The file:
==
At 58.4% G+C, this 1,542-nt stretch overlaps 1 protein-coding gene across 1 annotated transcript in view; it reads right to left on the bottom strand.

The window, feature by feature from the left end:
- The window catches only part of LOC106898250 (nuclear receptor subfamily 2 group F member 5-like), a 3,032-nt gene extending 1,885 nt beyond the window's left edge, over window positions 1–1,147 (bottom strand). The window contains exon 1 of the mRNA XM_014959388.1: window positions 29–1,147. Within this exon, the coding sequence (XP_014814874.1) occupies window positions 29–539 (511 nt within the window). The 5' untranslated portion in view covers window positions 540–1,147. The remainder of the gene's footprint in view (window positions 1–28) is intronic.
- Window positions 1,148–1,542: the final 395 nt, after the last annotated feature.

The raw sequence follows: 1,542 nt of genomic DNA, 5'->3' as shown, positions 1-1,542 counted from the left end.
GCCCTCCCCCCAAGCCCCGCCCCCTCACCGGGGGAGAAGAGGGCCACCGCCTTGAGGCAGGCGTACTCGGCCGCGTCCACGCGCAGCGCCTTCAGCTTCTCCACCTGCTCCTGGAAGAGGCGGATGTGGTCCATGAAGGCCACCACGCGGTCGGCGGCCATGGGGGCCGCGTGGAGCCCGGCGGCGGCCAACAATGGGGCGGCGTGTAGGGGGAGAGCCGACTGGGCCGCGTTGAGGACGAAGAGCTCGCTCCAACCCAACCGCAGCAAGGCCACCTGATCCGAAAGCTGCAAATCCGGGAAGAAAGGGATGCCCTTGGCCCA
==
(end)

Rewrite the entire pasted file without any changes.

At 58.4% G+C, this 1,542-nt stretch overlaps 1 protein-coding gene across 1 annotated transcript in view; it reads right to left on the bottom strand.

The window, feature by feature from the left end:
- The window catches only part of LOC106898250 (nuclear receptor subfamily 2 group F member 5-like), a 3,032-nt gene extending 1,885 nt beyond the window's left edge, over window positions 1–1,147 (bottom strand). The window contains exon 1 of the mRNA XM_014959388.1: window positions 29–1,147. Within this exon, the coding sequence (XP_014814874.1) occupies window positions 29–539 (511 nt within the window). The 5' untranslated portion in view covers window positions 540–1,147. The remainder of the gene's footprint in view (window positions 1–28) is intronic.
- Window positions 1,148–1,542: the final 395 nt, after the last annotated feature.

The raw sequence follows: 1,542 nt of genomic DNA, 5'->3' as shown, positions 1-1,542 counted from the left end.
GCCCTCCCCCCAAGCCCCGCCCCCTCACCGGGGGAGAAGAGGGCCACCGCCTTGAGGCAGGCGTACTCGGCCGCGTCCACGCGCAGCGCCTTCAGCTTCTCCACCTGCTCCTGGAAGAGGCGGATGTGGTCCATGAAGGCCACCACGCGGTCGGCGGCCATGGGGGCCGCGTGGAGCCCGGCGGCGGCCAACAATGGGGCGGCGTGTAGGGGGAGAGCCGACTGGGCCGCGTTGAGGACGAAGAGCTCGCTCCAACCCAACCGCAGCAAGGCCACCTGATCCGAAAGCTGCAAATCCGGGAAGAAAGGGATGCCCTTGGCCCA